This is perhaps the sweetest story we’ve heard all summer, and it arrives as the season is starting to slip away. It’s the story of a young woman born blind who falls in love with the sounds around her, begins to record them, and pursues her childhood dream.
Under these conditions, Izabela Dłużyk‘s physical challenge becomes her gift. She has an extraordinary ear for unique and startling sounds, which makes her an excellent field recordist. Her writing also shows great sensitivity, and provides readers with an entry point as she describes “the mystery of fleeting moments, of sadness and hope brought by changing seasons”. The sounds on this album were recorded this summer in Polish forests, but as the flocks prepare to migrate, the sonic field has already begun to change. Given the date of release, it’s impossible to avoid comparisons to the human experience, as we trade the soundtrack of seas and skies, of vacation homes and amusement parks, for those of schools and jobs. Yet as we look back on the summer, we hope to do so with more gratitude than wistfulness.
What a boon, then, to have an actual soundtrack for one’s summer. This is what Dłużyk now owns and thankfully shares with the rest of us. Soundscapes of summer is an extraordinary collection of small, beautiful moments, beginning with the sound of storks that echo like bamboo and continuing through showers and shores. The album tracks are sequenced as a day, beginning at dawn and ending at sunset, the experiences of a season compressed into a 16-hour period and further edited into a single series of vignettes totaling just over an hour. This is the best of the best of what the artist heard during her visits to the forest, and one can hear a magical enchantment in the trees. The charming depiction of “Cheerful swallows” underlines the unity the artist feels with her surroundings. The swallows are happy, so she is happy, and we are happy as well.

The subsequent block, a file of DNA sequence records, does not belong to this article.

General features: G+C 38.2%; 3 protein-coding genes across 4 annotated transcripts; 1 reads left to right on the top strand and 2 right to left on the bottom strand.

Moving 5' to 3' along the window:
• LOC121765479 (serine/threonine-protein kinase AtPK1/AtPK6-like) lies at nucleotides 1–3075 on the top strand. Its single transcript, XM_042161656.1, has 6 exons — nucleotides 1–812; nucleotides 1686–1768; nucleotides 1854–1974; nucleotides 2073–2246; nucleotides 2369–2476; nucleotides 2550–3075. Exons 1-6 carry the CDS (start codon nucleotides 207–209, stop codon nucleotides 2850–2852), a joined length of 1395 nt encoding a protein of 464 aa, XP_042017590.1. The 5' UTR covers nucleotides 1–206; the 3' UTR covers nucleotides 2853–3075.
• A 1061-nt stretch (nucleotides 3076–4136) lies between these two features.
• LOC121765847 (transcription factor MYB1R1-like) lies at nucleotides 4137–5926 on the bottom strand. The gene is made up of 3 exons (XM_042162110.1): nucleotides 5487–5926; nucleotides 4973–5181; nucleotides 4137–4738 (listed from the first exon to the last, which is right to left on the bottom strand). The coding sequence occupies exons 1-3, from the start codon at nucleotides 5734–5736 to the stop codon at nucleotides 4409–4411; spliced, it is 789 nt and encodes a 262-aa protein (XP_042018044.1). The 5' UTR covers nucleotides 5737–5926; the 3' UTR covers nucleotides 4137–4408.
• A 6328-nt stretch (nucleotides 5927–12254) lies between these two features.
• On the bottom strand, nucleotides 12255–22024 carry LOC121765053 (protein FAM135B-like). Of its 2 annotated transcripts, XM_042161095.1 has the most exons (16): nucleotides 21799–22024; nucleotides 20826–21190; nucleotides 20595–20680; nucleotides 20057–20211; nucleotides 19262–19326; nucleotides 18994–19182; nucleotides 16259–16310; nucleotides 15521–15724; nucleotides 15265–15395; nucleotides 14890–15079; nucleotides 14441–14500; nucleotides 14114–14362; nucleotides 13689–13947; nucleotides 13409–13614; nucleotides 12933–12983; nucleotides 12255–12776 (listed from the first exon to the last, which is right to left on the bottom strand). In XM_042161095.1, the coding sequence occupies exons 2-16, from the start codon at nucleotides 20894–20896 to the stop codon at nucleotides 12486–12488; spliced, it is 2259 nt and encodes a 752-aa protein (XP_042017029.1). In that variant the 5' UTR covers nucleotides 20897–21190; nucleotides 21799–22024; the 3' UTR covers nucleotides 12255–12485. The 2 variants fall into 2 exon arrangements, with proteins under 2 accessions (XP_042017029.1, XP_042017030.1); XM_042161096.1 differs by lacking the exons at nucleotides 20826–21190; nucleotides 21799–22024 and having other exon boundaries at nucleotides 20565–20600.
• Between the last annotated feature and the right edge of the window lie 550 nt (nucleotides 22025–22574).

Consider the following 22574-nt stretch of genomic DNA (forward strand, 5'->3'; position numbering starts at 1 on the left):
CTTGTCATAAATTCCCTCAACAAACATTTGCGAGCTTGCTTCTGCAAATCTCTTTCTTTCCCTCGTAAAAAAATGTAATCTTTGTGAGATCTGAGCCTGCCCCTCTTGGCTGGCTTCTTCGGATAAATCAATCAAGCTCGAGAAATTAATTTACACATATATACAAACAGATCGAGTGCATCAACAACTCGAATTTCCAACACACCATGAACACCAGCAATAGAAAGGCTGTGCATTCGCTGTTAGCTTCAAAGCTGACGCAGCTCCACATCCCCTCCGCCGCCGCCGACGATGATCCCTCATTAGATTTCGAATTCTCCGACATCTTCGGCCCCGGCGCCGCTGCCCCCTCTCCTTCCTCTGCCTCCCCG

A good story needs tension, and this one provides two types: one inside the recording, and one outside. The story inside the recording is that of the “Little June shower”, which agitates the young gold orioles as it begins to fall upon the leaves. The story outside the recording is that at approximately the same time as this recording was made, Dłużyk was attempting to raise funds to fulfill her childhood dream of traveling to the Amazon Rain Forest. With help, she might one day be able to record her beloved parrots in the wild.
And then suddenly the shower is over, and the cormorants emerge. Just as suddenly, the artist learns that her fundraising campaign has been a success. This November, she’ll be flying to Peru to visit the macaws. “I believe in dreams coming true”, she writes. The response to her story not only underscores her belief in dreams, but a larger belief in the goodness of humanity. This is a story we couldn’t wait to share. The icing on the cake is that Soundscapes of summer is also one of the best field recording sets we’ve heard all year. For the duration of the recording, we hear as Dłużyk hears: more acutely, and with more tenderness, than the average human being. A huge thank you to the LOM label for introducing us to this artist. (Richard Allen)